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99mTc-Hexamethylpropyleneamine oxime pH-sensitive liposomes.


Molecular Imaging and Contrast Agent Database (MICAD) [Internet]. Bethesda (MD): National Center for Biotechnology Information (US); 2004-2013.
2008 Jul 02 [updated 2008 Aug 07].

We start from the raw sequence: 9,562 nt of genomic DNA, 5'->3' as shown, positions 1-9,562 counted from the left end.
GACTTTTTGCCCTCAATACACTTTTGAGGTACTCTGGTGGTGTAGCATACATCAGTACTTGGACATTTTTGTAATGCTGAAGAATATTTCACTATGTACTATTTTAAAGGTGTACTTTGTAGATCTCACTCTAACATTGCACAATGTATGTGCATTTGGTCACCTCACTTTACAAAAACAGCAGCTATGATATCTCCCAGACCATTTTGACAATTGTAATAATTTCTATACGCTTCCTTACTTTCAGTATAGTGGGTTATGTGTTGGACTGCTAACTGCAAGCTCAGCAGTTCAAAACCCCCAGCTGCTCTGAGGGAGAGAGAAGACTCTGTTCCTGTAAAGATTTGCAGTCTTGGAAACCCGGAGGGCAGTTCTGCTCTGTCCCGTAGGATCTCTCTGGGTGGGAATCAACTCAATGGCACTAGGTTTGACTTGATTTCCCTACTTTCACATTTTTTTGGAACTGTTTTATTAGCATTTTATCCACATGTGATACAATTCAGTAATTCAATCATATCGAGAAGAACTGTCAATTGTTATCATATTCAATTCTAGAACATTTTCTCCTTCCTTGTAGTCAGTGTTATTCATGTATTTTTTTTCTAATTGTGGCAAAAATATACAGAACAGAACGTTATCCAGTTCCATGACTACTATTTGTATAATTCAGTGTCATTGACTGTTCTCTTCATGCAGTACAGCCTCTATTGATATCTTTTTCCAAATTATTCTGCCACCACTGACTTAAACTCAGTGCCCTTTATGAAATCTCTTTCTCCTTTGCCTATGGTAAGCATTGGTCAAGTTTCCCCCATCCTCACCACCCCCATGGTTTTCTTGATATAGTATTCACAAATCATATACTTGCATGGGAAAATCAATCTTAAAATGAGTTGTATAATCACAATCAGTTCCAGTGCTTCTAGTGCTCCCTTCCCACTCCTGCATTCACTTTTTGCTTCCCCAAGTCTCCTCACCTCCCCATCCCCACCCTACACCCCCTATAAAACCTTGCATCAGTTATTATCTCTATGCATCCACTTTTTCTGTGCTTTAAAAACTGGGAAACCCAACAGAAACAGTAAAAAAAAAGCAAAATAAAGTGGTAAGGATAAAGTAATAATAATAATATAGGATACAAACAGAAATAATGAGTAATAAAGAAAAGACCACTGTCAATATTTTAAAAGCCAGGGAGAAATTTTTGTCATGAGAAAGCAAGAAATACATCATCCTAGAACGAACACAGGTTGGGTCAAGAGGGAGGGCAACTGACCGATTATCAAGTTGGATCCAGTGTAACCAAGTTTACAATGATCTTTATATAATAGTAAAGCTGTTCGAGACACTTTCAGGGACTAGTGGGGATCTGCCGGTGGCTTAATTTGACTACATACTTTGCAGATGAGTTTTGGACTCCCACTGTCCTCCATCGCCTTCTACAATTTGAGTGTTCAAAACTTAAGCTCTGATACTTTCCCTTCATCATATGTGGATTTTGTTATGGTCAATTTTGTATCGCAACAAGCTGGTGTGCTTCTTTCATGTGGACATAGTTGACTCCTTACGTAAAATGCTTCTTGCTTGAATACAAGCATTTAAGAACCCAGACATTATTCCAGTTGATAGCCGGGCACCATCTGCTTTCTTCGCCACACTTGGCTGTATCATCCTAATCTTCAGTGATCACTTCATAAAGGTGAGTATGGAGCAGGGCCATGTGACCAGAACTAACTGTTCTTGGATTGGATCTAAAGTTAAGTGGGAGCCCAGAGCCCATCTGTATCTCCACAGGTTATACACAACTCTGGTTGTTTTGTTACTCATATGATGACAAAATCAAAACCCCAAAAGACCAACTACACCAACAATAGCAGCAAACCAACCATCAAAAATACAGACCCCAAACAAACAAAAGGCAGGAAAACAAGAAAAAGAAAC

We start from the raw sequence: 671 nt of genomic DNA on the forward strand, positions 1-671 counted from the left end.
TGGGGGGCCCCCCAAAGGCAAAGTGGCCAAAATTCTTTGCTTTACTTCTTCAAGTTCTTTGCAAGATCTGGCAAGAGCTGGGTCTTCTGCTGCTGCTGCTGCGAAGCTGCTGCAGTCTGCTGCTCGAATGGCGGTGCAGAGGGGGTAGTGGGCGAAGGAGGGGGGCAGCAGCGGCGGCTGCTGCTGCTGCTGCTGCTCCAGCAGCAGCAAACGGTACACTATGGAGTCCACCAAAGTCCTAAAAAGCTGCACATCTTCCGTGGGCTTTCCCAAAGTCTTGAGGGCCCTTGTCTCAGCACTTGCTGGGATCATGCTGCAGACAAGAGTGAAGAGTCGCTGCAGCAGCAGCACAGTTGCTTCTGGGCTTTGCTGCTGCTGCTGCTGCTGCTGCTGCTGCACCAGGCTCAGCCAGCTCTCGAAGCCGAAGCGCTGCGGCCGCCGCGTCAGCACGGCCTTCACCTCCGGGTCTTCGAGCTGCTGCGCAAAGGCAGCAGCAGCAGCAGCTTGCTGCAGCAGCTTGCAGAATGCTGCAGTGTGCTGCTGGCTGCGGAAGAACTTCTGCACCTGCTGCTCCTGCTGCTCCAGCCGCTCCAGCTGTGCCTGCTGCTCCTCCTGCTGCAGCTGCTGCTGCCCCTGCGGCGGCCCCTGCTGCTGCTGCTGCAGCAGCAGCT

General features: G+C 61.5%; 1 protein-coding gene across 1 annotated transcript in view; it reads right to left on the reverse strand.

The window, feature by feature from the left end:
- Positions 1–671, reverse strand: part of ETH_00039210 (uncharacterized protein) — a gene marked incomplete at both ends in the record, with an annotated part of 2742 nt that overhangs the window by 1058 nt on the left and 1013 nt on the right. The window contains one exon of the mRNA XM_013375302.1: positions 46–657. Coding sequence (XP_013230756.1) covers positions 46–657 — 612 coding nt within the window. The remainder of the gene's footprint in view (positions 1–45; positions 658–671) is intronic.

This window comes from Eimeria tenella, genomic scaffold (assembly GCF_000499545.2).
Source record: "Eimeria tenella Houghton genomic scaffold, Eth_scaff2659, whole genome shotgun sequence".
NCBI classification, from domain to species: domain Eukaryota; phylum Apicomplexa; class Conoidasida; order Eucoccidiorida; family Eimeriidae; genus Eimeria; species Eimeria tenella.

Inflammatory and infectious diseases are a common cause of patient morbidity and mortality despite recent advances in antimicrobial therapy (1, 2). The detection and diagnosis of these lesions is essential for the development of appropriate and timely treatment of the ailment. Scintigraphy plays an important role in the assessment of patients suspected to have these illnesses because this technique is based on the in vivo detection of radiotracer distribution, which is usually based on the physiological characteristics of the tissues. Therefore, this method allows detection of the physiopathological processes during the initial stages and differs from the conventional methods that are based on visualization of anatomic alterations (3-5). Liposomes are nanocarriers that have been widely used for the in vivo delivery of a variety of drugs and molecules to detect or treat different pathological conditions such as cancer or microbial infections, or even used for the delivery of gene therapy (6-8). In addition, liposomes that are pH-sensitive have been developed and used for the preparation and delivery of radiolabeled drugs to detect and treat tissue lesions (9). An acidic environment in the inflamed or infected tissues collapses the liposomes into a non-bilayer structure, which leads to its disruption and the subsequent release of the trapped radioactive marker(s). Thus, these liposomes can be used to enhance the bioavailability of a radiotracer and improve the scintigraphic imaging quality. On the other hand, one limitation of the use of liposomes as diagnostic agents is the aspect of complement activation, which results in liposome clearance by the mononuclear phagocyte system (MPS) and may lead to the development of hypersensitivity in the treated individuals (10, 11). It has been reported that the inclusion of amphipathic poly(ethylene glycols) (PEGs) in the liposome composition can significantly reduce liposome uptake by the MPS, resulting in prolonged liposome circulation (9, 12). It is believed the liposomes accumulate around the tissue cells due to vasodilation and some macrophages may phagocytise the liposomes as a defense mechanism resulting in some inflammation (13). Carmo et al. developed a novel, meta-stable technetium (99mTc) containing hexamethylpropyleneamine oxime (HMPAO) and pH-sensitive liposomes (99mTc-SpHL) and investigated its tissue distribution, ability to detect inflammation, and complement activation in rats (14).

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